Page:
U.S. to suspend Bolivia trade benefits as tensions mount

WASHINGTON — The Bush administration is poised to suspend lucrative trade benefits to Bolivia in a move that could further worsen tensions between the U.S. and the impoverished South American country.

Administration officials say that Bolivia has failed to cooperate in drug control, which makes the country ineligible to export jewelry, textiles and other manufactured items duty-free to the U.S. under the Andean Trade Promotion and Drug Eradication Act.

Bolivian officials counter that the threatened action has nothing to do with drug enforcement but is in retaliation for Bolivian President Evo Morales' expulsion of the U.S. ambassador to Bolivia, Philip Goldberg, last month. The U.S. responded to that move by expelling the Bolivian ambassador to Washington.

More than $150 million in Bolivian exports entered the U.S. duty-free last year under the program, out of a total of $380 million in U.S.-bound exports, and cutting the benefits will cost some 20,000 jobs, Bolivian officials said.

President Bush announced the suspension last month, but the U.S. government had to wait out a legally required public comment period, which ends Friday. If Bush or his successor doesn't reverse the suspension by June 30, only an act of Congress can restore Bolivia's trade preferences. Colombia, Ecuador and Peru also receive the benefits.

"We told the Bolivian government that we weren't getting the cooperation," said Secretary of State Condoleezza Rice last week at a news conference in Mexico. "We talked about actions that could be taken to show that cooperation, and unfortunately, those actions were not taken, and now we will have to suspend Bolivia's participation."

U.S. officials point to Bolivia's recent refusal to allow Drug Enforcement Administration planes from flying over the country and Morales' frequent criticisms of U.S. drug policy as proof of Bolivia's refusal to fight cocaine production.

Bolivia is the world's third biggest producer of cocaine, behind Colombia and Peru, and its president is a former grower of coca leaf, the main ingredient in cocaine.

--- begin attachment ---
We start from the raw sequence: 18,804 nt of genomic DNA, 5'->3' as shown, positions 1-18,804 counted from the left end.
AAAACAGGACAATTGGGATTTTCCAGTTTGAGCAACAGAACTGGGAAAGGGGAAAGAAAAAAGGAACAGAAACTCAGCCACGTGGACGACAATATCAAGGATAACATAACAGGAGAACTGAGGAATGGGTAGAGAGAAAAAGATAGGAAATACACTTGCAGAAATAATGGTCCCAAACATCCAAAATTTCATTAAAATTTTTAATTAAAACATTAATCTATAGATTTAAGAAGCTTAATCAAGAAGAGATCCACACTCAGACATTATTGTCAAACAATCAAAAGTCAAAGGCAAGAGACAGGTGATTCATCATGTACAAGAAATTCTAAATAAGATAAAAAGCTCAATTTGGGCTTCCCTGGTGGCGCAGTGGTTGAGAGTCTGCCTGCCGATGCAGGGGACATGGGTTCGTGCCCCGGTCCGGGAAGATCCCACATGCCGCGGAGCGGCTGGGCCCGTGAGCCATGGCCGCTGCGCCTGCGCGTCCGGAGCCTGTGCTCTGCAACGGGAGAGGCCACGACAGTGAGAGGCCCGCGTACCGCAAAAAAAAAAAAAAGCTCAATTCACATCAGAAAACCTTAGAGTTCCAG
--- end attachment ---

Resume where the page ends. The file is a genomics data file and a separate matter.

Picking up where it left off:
Eric Farnsworth, vice president of the Washington-based business group the Council of the Americas, said Morales' hostility toward the U.S. and his expulsion of Goldberg ultimately pushed the Bush administration to act.

"It's hard to maintain economic advantages for a country when they kick you in the shins," Farnsworth said. "At some point you have to say enough is enough."

The trade promotion act asks that countries receiving the benefits meet certain criteria showing they are fighting drug production. In September, President Bush listed Bolivia, Venezuela and Myanmar as countries failing to do their part in the anti-drug fight and later started the process for suspending Bolivia's trade benefits.

Bolivian officials say they're fighting cocaine production while allowing the cultivation of coca leaf, which is widely chewed to stave off hunger pangs and altitude sickness in Bolivia.

Erika Duenas, acting head of the Bolivian embassy in Washington, pointed to United Nations figures showing that Bolivian cocaine production increased only by 5 percent from 2006 to 2007, while production in U.S. ally Colombia jumped by 27 percent in the same period.

Duenas said some Bolivian businesses are already reaching out to buyers in Mexico and Venezuela to make up for the lost U.S. trade.

"We see the decertification as more political than based on a real technical criteria of the anti-drug fight," Duenas said. "There have in fact been powerful actions like coca eradication, seizure of drugs and other ways to fight against drugs in Bolivia."

Last week, Morales sent Luis Arce, the finance minister, Felipe Caceres, the country's top anti-drug official, and other Bolivian policymakers to testify before the U.S. Trade Representative Office. Rice made her comments that same day.

Tensions between Bolivia and the U.S. have deteriorated during the past two months as Morales accused Goldberg and other U.S. officials of supporting opposition leaders who staged violent anti-government protests in the country's eastern flatlands.

Citing a picture taken of Goldberg meeting such leaders, Morales declared the ambassador persona non grata, and sent him home. The Bush administration then expelled Bolivian ambassador Gustavo Guzman.

Venezuelan President Hugo Chavez, a close Morales ally, sided with Morales by expelling the U.S. ambassador to Venezuela, prompting the U.S. to kick out Venezuela's ambassador.

Poor Bolivians and not politicians will pay the price for this political rift, said Jose Ribero, general manager of Bolivia's National Chamber of Exporters. Ribero estimated another 30,000 truck drivers and other support workers will be indirectly affected by the action on top of the 20,000 workers who produce the goods for export.

"The actions of others are affecting people who don't have anything to do with politics," Ribero said. "I'm confident the friendship between the American and Bolivian people remains strong, and the American people don't want to hurt Bolivians."


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